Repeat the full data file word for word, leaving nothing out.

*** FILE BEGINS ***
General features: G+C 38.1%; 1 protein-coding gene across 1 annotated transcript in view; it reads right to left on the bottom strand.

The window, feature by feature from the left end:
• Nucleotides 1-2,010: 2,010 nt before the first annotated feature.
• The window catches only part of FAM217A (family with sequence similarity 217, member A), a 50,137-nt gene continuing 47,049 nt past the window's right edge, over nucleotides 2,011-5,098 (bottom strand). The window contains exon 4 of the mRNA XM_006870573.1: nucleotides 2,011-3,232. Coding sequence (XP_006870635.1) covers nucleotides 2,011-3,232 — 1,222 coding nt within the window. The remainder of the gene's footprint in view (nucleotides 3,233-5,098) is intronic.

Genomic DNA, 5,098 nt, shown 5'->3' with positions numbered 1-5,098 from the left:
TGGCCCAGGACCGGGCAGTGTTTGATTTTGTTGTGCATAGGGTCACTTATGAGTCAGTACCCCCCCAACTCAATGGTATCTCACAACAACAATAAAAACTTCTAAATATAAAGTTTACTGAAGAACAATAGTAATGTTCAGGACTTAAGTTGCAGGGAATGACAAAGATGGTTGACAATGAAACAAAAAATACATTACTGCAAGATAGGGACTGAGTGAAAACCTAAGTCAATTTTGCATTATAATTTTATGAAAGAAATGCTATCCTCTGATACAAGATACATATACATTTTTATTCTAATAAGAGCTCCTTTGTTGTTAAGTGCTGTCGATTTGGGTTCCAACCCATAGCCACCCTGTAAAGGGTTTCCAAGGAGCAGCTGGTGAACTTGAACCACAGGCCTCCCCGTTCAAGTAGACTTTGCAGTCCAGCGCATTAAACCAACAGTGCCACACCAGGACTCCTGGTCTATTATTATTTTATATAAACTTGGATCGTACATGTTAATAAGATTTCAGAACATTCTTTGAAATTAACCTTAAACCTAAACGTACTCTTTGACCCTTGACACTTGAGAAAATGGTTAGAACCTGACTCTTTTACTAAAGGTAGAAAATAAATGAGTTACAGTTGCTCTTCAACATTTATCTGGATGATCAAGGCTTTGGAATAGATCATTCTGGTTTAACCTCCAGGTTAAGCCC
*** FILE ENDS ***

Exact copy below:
General features: G+C 38.1%; 1 protein-coding gene across 1 annotated transcript in view; it reads right to left on the bottom strand.

The window, feature by feature from the left end:
• Nucleotides 1-2,010: 2,010 nt before the first annotated feature.
• The window catches only part of FAM217A (family with sequence similarity 217, member A), a 50,137-nt gene continuing 47,049 nt past the window's right edge, over nucleotides 2,011-5,098 (bottom strand). The window contains exon 4 of the mRNA XM_006870573.1: nucleotides 2,011-3,232. Coding sequence (XP_006870635.1) covers nucleotides 2,011-3,232 — 1,222 coding nt within the window. The remainder of the gene's footprint in view (nucleotides 3,233-5,098) is intronic.

Genomic DNA, 5,098 nt, shown 5'->3' with positions numbered 1-5,098 from the left:
TGGCCCAGGACCGGGCAGTGTTTGATTTTGTTGTGCATAGGGTCACTTATGAGTCAGTACCCCCCCAACTCAATGGTATCTCACAACAACAATAAAAACTTCTAAATATAAAGTTTACTGAAGAACAATAGTAATGTTCAGGACTTAAGTTGCAGGGAATGACAAAGATGGTTGACAATGAAACAAAAAATACATTACTGCAAGATAGGGACTGAGTGAAAACCTAAGTCAATTTTGCATTATAATTTTATGAAAGAAATGCTATCCTCTGATACAAGATACATATACATTTTTATTCTAATAAGAGCTCCTTTGTTGTTAAGTGCTGTCGATTTGGGTTCCAACCCATAGCCACCCTGTAAAGGGTTTCCAAGGAGCAGCTGGTGAACTTGAACCACAGGCCTCCCCGTTCAAGTAGACTTTGCAGTCCAGCGCATTAAACCAACAGTGCCACACCAGGACTCCTGGTCTATTATTATTTTATATAAACTTGGATCGTACATGTTAATAAGATTTCAGAACATTCTTTGAAATTAACCTTAAACCTAAACGTACTCTTTGACCCTTGACACTTGAGAAAATGGTTAGAACCTGACTCTTTTACTAAAGGTAGAAAATAAATGAGTTACAGTTGCTCTTCAACATTTATCTGGATGATCAAGGCTTTGGAATAGATCATTCTGGTTTAACCTCCAGGTTAAGCCC